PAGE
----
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Publication numberUS4402555 A
Publication typeGrant
Application numberUS 06/190,337
Publication dateSep 6, 1983
Filing dateSep 24, 1980
Priority dateSep 28, 1979
Publication number06190337, 190337, US 4402555 A, US 4402555A, US-A-4402555, US4402555 A, US4402555A
InventorsKoji Ogaki, Yukio Tamura, Masashi Kaminishi, Yoshinori Takata
Original AssigneeKabushiki Kaisha Komatsu Seisakusho
Export CitationBiBTeX, EndNote, RefMan
External Links: USPTO, USPTO Assignment, Espacenet
Track-type vehicle undercarriage
US 4402555 A
Abstract
A track-type vehicle undercarriage comprising a track frame, a carrier rail mounted on the track frame, a track rail fixedly secured to the track frame underneath thereof, a recoil device mounted on the track frame, a support member fixedly connected to the recoil device and biased forwardly thereby, a front rail rotatably mounted on the support member, a sprocket, and an endless track of linked together track shoes mounted on the carrier rail, front rail, track rail and sprocket.
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Claims(3)
What we claim is:
1. A track-type vehicle undercarriage comprising:
a track frame;
recoil means mounted on said track frame, said recoil means having a piston slideably mounted therein and means for biasing said piston forwardly;
a support member fixedly connected to said piston;
a front rail rotatably mounted on said support member;
a sprocket rotatably mounted on said track frame,
said sprocket having a plurality of semi-circular recesses formed at equal angular intervals in the circumference thereof, a center axis of rotation, and a pitch radius;
a carrier rail mounted on and above said track frame, said carrier rail having a front end terminating adjacent and above said front rail and a rear end terminating adjacent and above said sprocket, each end having a downwardly curved portion;
a track rail mounted on said track frame underneath thereof, said track rail having a front end terminating adjacent and below said front rail and a rear end terminating adjacent and below said sprocket, each end having an upwardly curved portion; and
an endless track of linked together track shoes mounted on said carrier rail, front rail, track rail, and sprocket, each of said track shoes being linked together by an elongated pin having opposite ends, said pins being spaced a certain pitch from each other, each pin having rotatably mounted thereon a track roller comprising a pair of raised annular flanges at both ends thereof and an annular land section of a small diameter located between said flanges, said semi-circular recesses of said sprocket receiving said annular land sections, the ends of said carrier rail and track rail permitting smooth travel of the endless track between the front rail, track rail, sprocket and carrier rail;
said curved portion of said rear end of said track rail having an upward curvature such that a center of orbit of said track rollers is located slightly forwardly of said center axis of said sprocket and a center of said curvature is located on a line connecting said center of orbit with a point spaced forwardly apart by half of said pitch from a second point where a pitch circle of said sprocket crosses said orbit at said pitch radius, said curvature having a radius less than said pitch radius.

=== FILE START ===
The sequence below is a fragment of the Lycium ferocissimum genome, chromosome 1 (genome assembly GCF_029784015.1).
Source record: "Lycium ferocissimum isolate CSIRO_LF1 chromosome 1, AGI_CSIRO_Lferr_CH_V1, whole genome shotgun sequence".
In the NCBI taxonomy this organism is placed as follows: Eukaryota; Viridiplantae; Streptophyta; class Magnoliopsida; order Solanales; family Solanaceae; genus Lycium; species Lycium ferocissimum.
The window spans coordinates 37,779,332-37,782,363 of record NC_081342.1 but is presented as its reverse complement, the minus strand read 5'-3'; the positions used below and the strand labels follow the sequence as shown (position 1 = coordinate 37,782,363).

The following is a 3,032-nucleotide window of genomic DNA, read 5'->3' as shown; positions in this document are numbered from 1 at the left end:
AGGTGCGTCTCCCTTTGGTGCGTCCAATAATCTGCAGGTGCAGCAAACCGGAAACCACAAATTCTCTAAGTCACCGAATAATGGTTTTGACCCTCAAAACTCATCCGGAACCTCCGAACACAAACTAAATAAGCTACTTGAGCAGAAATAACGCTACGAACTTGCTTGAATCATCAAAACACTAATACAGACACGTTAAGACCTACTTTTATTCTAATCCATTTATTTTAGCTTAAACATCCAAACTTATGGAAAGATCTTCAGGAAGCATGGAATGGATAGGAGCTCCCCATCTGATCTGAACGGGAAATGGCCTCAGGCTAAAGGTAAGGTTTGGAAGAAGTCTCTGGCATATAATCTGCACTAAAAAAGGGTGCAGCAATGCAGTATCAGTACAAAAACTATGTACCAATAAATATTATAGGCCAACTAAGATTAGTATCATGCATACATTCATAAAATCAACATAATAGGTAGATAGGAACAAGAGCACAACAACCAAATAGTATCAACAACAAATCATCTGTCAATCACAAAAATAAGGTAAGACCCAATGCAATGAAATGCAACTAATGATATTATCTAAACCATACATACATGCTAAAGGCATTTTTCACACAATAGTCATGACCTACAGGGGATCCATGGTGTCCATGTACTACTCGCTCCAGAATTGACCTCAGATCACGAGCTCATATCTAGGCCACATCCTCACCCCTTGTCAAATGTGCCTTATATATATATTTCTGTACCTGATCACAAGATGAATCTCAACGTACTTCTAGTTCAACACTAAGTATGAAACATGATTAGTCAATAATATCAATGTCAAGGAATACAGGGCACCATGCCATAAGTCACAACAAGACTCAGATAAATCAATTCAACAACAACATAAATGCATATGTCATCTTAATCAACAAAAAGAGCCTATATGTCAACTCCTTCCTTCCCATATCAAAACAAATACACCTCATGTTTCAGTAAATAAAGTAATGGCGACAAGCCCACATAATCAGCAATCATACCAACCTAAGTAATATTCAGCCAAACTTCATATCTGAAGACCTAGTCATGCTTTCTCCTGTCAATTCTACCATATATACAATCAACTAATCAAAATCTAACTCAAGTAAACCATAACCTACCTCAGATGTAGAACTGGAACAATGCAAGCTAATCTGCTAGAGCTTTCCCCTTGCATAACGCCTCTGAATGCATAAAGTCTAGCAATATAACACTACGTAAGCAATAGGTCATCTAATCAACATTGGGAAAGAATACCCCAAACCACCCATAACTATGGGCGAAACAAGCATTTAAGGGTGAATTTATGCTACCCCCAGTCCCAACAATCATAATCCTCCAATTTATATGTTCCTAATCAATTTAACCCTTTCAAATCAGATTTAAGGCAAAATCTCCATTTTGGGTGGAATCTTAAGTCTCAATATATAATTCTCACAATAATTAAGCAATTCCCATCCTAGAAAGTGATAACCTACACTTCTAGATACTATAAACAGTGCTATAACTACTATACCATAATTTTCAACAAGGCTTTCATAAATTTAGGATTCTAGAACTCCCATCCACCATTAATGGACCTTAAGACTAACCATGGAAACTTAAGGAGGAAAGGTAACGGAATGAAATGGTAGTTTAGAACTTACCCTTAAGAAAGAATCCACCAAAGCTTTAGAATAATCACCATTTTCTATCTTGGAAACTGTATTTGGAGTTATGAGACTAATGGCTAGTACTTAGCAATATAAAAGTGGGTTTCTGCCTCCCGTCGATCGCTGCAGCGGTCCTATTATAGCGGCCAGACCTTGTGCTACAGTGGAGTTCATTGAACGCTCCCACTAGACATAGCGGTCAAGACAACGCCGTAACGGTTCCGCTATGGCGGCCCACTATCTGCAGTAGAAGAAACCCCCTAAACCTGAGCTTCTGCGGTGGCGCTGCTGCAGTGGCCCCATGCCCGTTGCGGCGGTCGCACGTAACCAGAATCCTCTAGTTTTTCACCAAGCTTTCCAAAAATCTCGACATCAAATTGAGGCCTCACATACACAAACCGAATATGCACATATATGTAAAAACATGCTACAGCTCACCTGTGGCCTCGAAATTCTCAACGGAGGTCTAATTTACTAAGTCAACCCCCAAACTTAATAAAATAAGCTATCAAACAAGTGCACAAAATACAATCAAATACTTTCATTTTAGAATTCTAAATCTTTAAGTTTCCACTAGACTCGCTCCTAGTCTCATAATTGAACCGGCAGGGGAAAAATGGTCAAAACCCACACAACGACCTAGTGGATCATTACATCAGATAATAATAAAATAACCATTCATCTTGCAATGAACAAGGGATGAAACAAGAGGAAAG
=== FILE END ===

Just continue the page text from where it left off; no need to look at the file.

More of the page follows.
2. A track type vehicle undercarriage as recited in claim 1 wherein said carrier rail comprises a pair of rail members each having a rolling contact surface formed thereon and said track rail comprises a pair of rail members each having a rolling contact surface formed thereon whereby said track rollers are rolled on said carrier and track rails with said raised annular flanges engaging with said respective rolling contact surfaces of said carrier and track rails.
3. A track-type vehicle undercarriage as recited in claim 1 or 2 further comprising an annular bushing rotatably mounted on said pin and having opposite ends, first and second links connected to the opposite ends of said pin and spaced apart by said bushing, third and fourth links connected to the opposite ends of said bushing and spaced apart by said track roller, a first pair of resilient seal means for sealing the opposite ends of said bushing between said first and second links, and a second pair of floating seal means for sealing the opposite ends of said track roller between said third and fourth links.
Description
BACKGROUND OF THE INVENTION

This invention relates to a track-type vehicle undercarriage and more particularly to track link assemblies provided with multiple track rollers or roller bushings.

There have been a number of proposals of track link assemblies for use with track-type vehicles wherein roller bushings are provided. In many applications, such track link assemblies provided with roller bushings are desirable in that good support for the lower run of the track link assembly when installed on a track-type vehicle is provided. In addition, through the use of rollers, track squirm may be eliminated with the rollers providing better track guidance. However, most of the prior art devices are relatively complex, including a considerable number of parts.